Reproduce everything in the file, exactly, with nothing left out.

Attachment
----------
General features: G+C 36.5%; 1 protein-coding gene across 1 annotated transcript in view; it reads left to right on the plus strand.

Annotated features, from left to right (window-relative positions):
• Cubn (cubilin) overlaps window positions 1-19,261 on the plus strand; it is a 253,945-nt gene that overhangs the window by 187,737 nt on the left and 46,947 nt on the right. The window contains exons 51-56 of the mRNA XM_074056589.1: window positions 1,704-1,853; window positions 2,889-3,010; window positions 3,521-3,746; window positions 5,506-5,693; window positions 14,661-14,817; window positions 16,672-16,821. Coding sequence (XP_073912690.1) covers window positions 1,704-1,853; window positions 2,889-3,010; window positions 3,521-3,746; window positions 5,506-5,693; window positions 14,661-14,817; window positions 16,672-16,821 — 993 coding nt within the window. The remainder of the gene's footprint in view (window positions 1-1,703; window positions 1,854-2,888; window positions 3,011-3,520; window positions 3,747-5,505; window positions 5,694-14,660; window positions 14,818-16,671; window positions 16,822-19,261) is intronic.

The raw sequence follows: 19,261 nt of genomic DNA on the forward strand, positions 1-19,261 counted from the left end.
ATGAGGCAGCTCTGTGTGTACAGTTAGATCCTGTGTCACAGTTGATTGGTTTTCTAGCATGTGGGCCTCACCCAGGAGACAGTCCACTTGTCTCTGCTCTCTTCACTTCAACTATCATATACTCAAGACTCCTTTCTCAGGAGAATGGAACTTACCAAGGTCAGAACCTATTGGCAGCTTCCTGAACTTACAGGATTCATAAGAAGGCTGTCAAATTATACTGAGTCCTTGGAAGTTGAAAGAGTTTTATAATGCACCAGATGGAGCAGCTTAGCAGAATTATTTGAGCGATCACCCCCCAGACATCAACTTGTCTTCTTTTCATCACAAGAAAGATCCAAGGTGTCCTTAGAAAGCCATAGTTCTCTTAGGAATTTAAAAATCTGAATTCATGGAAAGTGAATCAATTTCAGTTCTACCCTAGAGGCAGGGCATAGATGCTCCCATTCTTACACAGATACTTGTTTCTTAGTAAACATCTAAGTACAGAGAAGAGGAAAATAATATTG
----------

General features: G+C 36.5%; 1 protein-coding gene across 1 annotated transcript in view; it reads left to right on the plus strand.

Annotated features, from left to right (window-relative positions):
• Cubn (cubilin) overlaps window positions 1-19,261 on the plus strand; it is a 253,945-nt gene that overhangs the window by 187,737 nt on the left and 46,947 nt on the right. The window contains exons 51-56 of the mRNA XM_074056589.1: window positions 1,704-1,853; window positions 2,889-3,010; window positions 3,521-3,746; window positions 5,506-5,693; window positions 14,661-14,817; window positions 16,672-16,821. Coding sequence (XP_073912690.1) covers window positions 1,704-1,853; window positions 2,889-3,010; window positions 3,521-3,746; window positions 5,506-5,693; window positions 14,661-14,817; window positions 16,672-16,821 — 993 coding nt within the window. The remainder of the gene's footprint in view (window positions 1-1,703; window positions 1,854-2,888; window positions 3,011-3,520; window positions 3,747-5,505; window positions 5,694-14,660; window positions 14,818-16,671; window positions 16,822-19,261) is intronic.

The raw sequence follows: 19,261 nt of genomic DNA on the forward strand, positions 1-19,261 counted from the left end.
ATGAGGCAGCTCTGTGTGTACAGTTAGATCCTGTGTCACAGTTGATTGGTTTTCTAGCATGTGGGCCTCACCCAGGAGACAGTCCACTTGTCTCTGCTCTCTTCACTTCAACTATCATATACTCAAGACTCCTTTCTCAGGAGAATGGAACTTACCAAGGTCAGAACCTATTGGCAGCTTCCTGAACTTACAGGATTCATAAGAAGGCTGTCAAATTATACTGAGTCCTTGGAAGTTGAAAGAGTTTTATAATGCACCAGATGGAGCAGCTTAGCAGAATTATTTGAGCGATCACCCCCCAGACATCAACTTGTCTTCTTTTCATCACAAGAAAGATCCAAGGTGTCCTTAGAAAGCCATAGTTCTCTTAGGAATTTAAAAATCTGAATTCATGGAAAGTGAATCAATTTCAGTTCTACCCTAGAGGCAGGGCATAGATGCTCCCATTCTTACACAGATACTTGTTTCTTAGTAAACATCTAAGTACAGAGAAGAGGAAAATAATATTG